Gaganyaan, India's human space mission, will use 'green propulsion': ISRO
"Green propulsion is essential. We are going to fly Gaganyaan with green propulsion. It is an essential requirement," said ISRO chief K Sivan
India's human space mission Gaganyaan is likely to have a green propellant, ISRO chief K Sivan said on Friday, stressing that it is working towards using green fuel in all its future launches.
He said India is in talks with Australia to have a ground station at the Coco Islands for the Gaganyaan mission. In addition, ISRO wants to build a NAVIC ground station in Australia, he said.
Speaking at the India Economic Conclave, Sivan said ISRO is not aspiring to be a world leader.
He said ISRO's prime objective is to serve the nation and meet its space infrastructure, its needs in space transportation, space science as well as space applications for a wide range of socio-economic benefits as well as advancing the understanding of fundamental science.
Replying to a question on using a green propellant for its launches, he said, "Green propulsion is essential. We are going to fly Gaganyaan with green propulsion. It is an essential requirement," he said.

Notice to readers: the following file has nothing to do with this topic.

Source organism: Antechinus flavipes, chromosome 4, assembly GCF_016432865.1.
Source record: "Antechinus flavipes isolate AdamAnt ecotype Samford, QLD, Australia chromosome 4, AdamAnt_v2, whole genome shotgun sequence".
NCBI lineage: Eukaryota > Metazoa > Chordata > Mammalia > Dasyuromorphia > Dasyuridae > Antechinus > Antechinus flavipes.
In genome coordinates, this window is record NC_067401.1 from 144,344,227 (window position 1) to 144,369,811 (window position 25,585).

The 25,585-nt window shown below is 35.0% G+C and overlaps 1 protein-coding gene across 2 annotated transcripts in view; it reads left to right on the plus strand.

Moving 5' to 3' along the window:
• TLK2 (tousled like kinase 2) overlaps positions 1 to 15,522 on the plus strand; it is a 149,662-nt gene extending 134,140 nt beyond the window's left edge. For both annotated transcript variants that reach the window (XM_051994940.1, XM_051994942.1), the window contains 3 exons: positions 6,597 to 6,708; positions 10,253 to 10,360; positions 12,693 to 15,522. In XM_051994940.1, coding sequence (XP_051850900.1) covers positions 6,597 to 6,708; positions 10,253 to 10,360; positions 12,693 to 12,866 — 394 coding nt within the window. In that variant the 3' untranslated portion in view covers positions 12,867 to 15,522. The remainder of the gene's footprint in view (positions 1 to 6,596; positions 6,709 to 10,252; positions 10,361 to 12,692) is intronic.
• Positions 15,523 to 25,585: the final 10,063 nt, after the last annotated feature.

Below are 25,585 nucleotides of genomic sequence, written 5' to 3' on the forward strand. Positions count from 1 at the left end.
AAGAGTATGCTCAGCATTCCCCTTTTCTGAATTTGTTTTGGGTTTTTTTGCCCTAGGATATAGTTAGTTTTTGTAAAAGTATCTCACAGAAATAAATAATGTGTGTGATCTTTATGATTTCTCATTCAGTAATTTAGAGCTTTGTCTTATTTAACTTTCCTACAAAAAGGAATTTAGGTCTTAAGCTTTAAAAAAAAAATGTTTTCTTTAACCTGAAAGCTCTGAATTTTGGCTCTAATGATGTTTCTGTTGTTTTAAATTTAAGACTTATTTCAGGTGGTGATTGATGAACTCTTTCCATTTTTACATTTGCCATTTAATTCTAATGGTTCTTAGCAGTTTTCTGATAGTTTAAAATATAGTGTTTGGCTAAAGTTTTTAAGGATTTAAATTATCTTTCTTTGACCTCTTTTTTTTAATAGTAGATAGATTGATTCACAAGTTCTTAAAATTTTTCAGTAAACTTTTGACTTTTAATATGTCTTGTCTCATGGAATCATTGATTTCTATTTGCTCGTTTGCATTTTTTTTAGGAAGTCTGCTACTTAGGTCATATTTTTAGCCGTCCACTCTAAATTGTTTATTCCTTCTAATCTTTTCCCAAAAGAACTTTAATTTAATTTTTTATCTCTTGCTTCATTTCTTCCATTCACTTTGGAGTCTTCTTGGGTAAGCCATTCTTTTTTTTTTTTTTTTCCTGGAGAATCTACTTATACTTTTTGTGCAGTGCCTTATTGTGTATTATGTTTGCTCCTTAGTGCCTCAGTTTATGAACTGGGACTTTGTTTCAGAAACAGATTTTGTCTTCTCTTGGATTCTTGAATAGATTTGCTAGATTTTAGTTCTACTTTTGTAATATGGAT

He said ISRO has already started the development of green propulsion.
"We are going to bring the green propulsion system in our launch vehicles because this is the need of the hour. We want to ensure that all toxic and hazardous propellants are avoided.
"(Its) development is going on fast track mode and very soon our rockets will replace with green propulsion. That is our aim," he said.
On Gaganyaan, he said "each and every heart of the ISRO family is beating" for the ambitious programme.
The programme was hit due to the coronavirus pandemic. ISRO was to initially send three Indians to space by 2022.
"Hardware flow has already started from industry and tests and developmental activities are progressing very well," he said.
Sivan added that it expects to carry out the crew test as well as the first unmanned mission by the end of this year.
This will be followed by one more unmanned mission flight.
"If everything goes well, we will conduct human space flight," Sivan said.
On the Small Satellites Launch Vehicle (SSLV), Sivan said it is a "game-changer" in providing low-cost on-demand access to space for small satellites.
The SSLV will be made by the industry on a much larger scale than PSLV, GSLV and GSLV Mark-III, he said.
"The first flight (of SSLV) is targeted for this year-end," he said.